Thomas C. Hall
7104 Bellrose Aveneu, NE
Olympia, WA 98502
For additional information click Magpies
Fig. 1. North American magpies; (a)Black-billed magpie Pica pica; (b) Yellow-billed magpie, P.nuttalli
Magpies have lived in close association with humans for centuries. They are found throughout the Northern Hemisphere and are a common bird of tales and superstitions. Magpies and their many brash behaviors are the basis for the cartoon characters Heckyl and Jeckyl.
Magpies are members of the corvid family, which also includes ravens, crows, and jays. They are easily distinguished from other birds by their size and striking black and white color pattern. They have unusually long tails (at least half of their body length) and short, rounded wings. The feathers of the tail and wings are iridescent, reflecting a bronzy-green to purple. They have white bellies and shoulder patches and their wings flash white in flight. Like other corvids, they are very vocal, even boisterous. Typical calls include a whining “maag” and a series of loud, harsh “chuck” notes. Where magpies are not harassed, they can be extremely bold. If hunted or harassed, though, they become elusive and secretive.
Two distinct species are found in North America, the black-billed and yellow-billed magpies (Fig. 1). They are easily separated by bill color, as their names imply, and by geographic location. Black-billed magpies average 19 inches (47 cm) in length and 1/2 pound (225 g) in weight. They have black beaks and no eye patches. Yellow-billed magpies are somewhat smaller (17 inches [42 cm]) and weigh slightly less than 1/2 pound (225 g). Their bills and bare skin patches behind their eyes are bright yellow.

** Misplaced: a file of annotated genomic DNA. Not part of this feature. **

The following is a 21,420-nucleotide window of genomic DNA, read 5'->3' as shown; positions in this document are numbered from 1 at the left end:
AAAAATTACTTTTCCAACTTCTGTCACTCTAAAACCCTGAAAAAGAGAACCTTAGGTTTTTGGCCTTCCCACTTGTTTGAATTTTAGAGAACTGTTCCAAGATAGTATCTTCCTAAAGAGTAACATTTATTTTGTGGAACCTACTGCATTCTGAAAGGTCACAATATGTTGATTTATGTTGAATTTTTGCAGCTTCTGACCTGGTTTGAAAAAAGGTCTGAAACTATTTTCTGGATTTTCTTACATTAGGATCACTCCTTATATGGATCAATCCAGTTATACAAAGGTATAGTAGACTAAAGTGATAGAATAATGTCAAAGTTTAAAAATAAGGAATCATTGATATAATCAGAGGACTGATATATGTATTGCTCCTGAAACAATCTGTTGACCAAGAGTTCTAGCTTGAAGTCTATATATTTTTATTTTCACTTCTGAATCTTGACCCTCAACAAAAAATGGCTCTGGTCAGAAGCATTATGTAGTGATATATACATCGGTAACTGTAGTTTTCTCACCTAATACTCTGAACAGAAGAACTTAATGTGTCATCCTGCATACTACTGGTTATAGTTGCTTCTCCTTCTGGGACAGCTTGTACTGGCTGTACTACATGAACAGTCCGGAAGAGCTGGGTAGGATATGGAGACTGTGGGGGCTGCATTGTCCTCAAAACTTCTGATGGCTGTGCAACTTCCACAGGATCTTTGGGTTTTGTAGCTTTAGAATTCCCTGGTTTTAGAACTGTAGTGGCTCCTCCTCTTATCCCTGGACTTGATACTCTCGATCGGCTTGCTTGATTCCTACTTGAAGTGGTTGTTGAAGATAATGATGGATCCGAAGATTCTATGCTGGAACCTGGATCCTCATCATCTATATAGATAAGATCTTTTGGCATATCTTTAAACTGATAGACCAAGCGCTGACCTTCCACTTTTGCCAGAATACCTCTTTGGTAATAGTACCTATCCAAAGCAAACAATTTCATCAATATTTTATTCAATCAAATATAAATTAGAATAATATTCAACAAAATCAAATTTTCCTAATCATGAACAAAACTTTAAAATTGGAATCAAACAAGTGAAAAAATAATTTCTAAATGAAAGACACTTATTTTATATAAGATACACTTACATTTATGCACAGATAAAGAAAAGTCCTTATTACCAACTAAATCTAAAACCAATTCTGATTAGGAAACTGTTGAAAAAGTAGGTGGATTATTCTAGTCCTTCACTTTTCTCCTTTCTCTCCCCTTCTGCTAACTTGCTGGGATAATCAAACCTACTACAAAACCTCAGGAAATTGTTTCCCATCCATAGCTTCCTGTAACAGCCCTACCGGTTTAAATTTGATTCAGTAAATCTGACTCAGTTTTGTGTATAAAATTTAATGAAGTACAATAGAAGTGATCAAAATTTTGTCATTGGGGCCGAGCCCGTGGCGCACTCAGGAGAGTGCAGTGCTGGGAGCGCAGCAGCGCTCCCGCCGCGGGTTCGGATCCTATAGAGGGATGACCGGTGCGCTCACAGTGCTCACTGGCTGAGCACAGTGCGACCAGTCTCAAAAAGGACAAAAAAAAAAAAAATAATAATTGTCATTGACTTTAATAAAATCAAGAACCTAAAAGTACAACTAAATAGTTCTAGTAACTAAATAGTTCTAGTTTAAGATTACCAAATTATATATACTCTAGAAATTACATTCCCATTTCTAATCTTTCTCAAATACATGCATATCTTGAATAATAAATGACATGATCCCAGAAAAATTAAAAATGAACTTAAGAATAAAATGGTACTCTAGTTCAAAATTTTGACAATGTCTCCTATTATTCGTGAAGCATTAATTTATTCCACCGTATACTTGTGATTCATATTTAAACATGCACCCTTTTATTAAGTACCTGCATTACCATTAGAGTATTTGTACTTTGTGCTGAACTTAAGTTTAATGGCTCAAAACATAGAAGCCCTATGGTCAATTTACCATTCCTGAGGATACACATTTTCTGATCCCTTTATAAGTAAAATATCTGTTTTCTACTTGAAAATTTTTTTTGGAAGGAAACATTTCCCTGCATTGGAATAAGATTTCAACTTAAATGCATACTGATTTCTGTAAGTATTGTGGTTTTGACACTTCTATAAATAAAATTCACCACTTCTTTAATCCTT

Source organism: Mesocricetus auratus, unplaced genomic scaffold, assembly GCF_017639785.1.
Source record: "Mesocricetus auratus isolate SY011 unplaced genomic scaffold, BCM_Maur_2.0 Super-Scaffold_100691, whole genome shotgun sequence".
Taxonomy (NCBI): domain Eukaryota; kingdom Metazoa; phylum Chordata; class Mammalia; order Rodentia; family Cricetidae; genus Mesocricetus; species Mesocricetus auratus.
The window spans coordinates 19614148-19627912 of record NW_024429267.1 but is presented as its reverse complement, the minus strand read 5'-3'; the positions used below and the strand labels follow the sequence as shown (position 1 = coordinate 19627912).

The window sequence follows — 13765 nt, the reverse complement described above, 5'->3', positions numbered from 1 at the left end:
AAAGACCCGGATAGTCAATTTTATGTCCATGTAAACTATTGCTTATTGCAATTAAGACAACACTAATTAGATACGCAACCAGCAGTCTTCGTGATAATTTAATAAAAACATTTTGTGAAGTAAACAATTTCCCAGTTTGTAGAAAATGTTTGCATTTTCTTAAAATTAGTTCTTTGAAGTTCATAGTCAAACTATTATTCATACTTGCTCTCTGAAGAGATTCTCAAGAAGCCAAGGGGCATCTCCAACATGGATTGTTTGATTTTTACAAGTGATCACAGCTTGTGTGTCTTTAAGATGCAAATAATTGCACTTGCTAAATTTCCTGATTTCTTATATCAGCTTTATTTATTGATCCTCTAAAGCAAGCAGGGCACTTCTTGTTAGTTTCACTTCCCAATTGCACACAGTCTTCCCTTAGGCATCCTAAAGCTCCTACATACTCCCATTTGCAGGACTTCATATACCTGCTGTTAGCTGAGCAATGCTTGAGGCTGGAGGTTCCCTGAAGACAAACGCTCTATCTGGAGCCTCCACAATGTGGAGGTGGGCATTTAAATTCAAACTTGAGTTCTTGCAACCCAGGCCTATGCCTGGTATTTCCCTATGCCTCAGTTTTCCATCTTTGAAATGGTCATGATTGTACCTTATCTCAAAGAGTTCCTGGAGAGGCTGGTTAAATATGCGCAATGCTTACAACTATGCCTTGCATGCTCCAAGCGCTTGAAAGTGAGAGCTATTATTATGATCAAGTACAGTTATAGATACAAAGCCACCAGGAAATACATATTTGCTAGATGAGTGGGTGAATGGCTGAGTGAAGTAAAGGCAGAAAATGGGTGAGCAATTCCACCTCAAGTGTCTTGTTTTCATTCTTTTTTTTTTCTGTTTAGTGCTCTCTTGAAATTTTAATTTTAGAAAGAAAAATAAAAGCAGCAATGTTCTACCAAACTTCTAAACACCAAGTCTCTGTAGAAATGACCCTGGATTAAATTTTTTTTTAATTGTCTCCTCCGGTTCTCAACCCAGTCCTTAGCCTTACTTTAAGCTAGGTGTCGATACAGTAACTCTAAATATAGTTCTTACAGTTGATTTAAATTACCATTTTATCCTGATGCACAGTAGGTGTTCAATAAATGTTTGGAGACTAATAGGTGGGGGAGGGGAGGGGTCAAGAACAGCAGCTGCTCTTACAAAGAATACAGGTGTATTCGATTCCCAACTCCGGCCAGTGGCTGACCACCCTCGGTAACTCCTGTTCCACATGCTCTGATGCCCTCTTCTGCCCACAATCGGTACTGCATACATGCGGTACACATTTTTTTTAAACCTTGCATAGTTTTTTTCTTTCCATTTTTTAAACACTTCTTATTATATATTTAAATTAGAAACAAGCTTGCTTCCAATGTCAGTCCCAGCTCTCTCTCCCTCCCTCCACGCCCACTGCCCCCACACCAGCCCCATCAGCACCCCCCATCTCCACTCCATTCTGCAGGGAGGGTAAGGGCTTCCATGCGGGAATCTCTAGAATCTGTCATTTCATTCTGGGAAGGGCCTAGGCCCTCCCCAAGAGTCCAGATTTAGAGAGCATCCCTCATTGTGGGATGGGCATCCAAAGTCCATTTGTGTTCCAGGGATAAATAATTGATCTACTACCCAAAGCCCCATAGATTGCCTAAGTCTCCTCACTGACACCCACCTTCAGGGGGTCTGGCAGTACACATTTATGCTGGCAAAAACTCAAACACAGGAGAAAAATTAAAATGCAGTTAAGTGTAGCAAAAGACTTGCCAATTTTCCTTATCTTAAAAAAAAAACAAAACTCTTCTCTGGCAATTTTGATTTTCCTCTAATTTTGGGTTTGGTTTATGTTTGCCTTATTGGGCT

Magpies are found in western North America. Ranges of the two species do not overlap. Black-billed magpies are found from coastal and central Alaska to Saskatchewan, south to Texas, and west to central California, east of the Sierra-Cascade range. They migrate in winter to lower elevations, and in northern parts of their range, south to areas within their breeding range. Occasionally they wander to areas further east and south of their normal range.
Yellow-billed magpies are residents of the Sacramento and San Joaquin valleys of central California and range south to Santa Barbara County. They do not wander outside of their normal range as often as black-billed magpies, but they have been found in extreme northern California.
Magpies are associated with the dry, cool climatic regions of North America. They are typically found close to water in relatively open areas with scattered trees and thickets. The black-billed magpie inhabits foothills, ranch and farm shelterbelts, sagebrush, streamside thickets, parks, and in Alaska, coastal areas. The yellow-billed magpie inhabits farmlands, stream groves, and areas with scattered oaks or tall trees. Their range coincides with a few species of mistletoe that are often used in building their nests.
Magpies are omnivorous and very opportunistic, a characteristic typical of other corvids. They have a preference for animal matter, primarily insects, but readily take anything that is available. Congregations of magpies can commonly be seen along roadsides feeding on animals killed by cars or in ripening fruit and nut orchards. They also pick insects from the backs of large animals and were historically associated with large herds of bison. Their diet changes during the year, reflecting the availability of foods during the different seasons.